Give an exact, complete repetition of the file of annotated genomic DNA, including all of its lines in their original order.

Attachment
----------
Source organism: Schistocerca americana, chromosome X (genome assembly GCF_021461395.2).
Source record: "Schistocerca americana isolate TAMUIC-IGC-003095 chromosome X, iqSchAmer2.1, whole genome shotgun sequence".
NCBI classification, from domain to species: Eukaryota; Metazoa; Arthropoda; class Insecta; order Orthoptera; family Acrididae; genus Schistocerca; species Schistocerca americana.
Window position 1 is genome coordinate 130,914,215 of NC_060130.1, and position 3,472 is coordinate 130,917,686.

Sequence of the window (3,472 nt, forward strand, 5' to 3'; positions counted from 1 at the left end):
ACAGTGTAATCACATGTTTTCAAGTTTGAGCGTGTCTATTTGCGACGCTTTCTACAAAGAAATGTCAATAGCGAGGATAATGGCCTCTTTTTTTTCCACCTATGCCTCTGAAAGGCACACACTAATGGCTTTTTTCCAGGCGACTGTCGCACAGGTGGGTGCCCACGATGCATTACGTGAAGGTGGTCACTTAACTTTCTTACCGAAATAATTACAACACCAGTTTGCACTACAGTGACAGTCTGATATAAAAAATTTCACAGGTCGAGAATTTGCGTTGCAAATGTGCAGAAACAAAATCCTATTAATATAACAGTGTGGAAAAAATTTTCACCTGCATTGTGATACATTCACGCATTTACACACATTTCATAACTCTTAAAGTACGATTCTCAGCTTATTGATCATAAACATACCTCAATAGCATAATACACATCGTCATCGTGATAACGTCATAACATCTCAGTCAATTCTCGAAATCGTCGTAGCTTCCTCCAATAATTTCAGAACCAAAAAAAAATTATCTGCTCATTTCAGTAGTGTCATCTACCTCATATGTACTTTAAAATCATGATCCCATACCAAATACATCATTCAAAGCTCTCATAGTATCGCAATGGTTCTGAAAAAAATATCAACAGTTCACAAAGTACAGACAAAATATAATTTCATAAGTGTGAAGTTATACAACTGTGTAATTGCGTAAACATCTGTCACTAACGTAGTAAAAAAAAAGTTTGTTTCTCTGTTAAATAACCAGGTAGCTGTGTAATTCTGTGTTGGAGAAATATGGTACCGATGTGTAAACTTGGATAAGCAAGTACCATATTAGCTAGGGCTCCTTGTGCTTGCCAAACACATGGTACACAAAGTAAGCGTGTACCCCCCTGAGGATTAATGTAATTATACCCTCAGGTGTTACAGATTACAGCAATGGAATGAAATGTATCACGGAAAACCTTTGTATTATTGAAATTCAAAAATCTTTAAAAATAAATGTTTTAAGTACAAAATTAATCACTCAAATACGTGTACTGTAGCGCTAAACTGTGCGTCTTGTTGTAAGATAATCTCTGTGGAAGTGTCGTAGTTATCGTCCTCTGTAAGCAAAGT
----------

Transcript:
Source organism: Schistocerca americana, chromosome X (genome assembly GCF_021461395.2).
Source record: "Schistocerca americana isolate TAMUIC-IGC-003095 chromosome X, iqSchAmer2.1, whole genome shotgun sequence".
NCBI classification, from domain to species: Eukaryota; Metazoa; Arthropoda; class Insecta; order Orthoptera; family Acrididae; genus Schistocerca; species Schistocerca americana.
Window position 1 is genome coordinate 130,914,215 of NC_060130.1, and position 3,472 is coordinate 130,917,686.

Sequence of the window (3,472 nt, forward strand, 5' to 3'; positions counted from 1 at the left end):
ACAGTGTAATCACATGTTTTCAAGTTTGAGCGTGTCTATTTGCGACGCTTTCTACAAAGAAATGTCAATAGCGAGGATAATGGCCTCTTTTTTTTCCACCTATGCCTCTGAAAGGCACACACTAATGGCTTTTTTCCAGGCGACTGTCGCACAGGTGGGTGCCCACGATGCATTACGTGAAGGTGGTCACTTAACTTTCTTACCGAAATAATTACAACACCAGTTTGCACTACAGTGACAGTCTGATATAAAAAATTTCACAGGTCGAGAATTTGCGTTGCAAATGTGCAGAAACAAAATCCTATTAATATAACAGTGTGGAAAAAATTTTCACCTGCATTGTGATACATTCACGCATTTACACACATTTCATAACTCTTAAAGTACGATTCTCAGCTTATTGATCATAAACATACCTCAATAGCATAATACACATCGTCATCGTGATAACGTCATAACATCTCAGTCAATTCTCGAAATCGTCGTAGCTTCCTCCAATAATTTCAGAACCAAAAAAAAATTATCTGCTCATTTCAGTAGTGTCATCTACCTCATATGTACTTTAAAATCATGATCCCATACCAAATACATCATTCAAAGCTCTCATAGTATCGCAATGGTTCTGAAAAAAATATCAACAGTTCACAAAGTACAGACAAAATATAATTTCATAAGTGTGAAGTTATACAACTGTGTAATTGCGTAAACATCTGTCACTAACGTAGTAAAAAAAAAGTTTGTTTCTCTGTTAAATAACCAGGTAGCTGTGTAATTCTGTGTTGGAGAAATATGGTACCGATGTGTAAACTTGGATAAGCAAGTACCATATTAGCTAGGGCTCCTTGTGCTTGCCAAACACATGGTACACAAAGTAAGCGTGTACCCCCCTGAGGATTAATGTAATTATACCCTCAGGTGTTACAGATTACAGCAATGGAATGAAATGTATCACGGAAAACCTTTGTATTATTGAAATTCAAAAATCTTTAAAAATAAATGTTTTAAGTACAAAATTAATCACTCAAATACGTGTACTGTAGCGCTAAACTGTGCGTCTTGTTGTAAGATAATCTCTGTGGAAGTGTCGTAGTTATCGTCCTCTGTAAGCAAAGT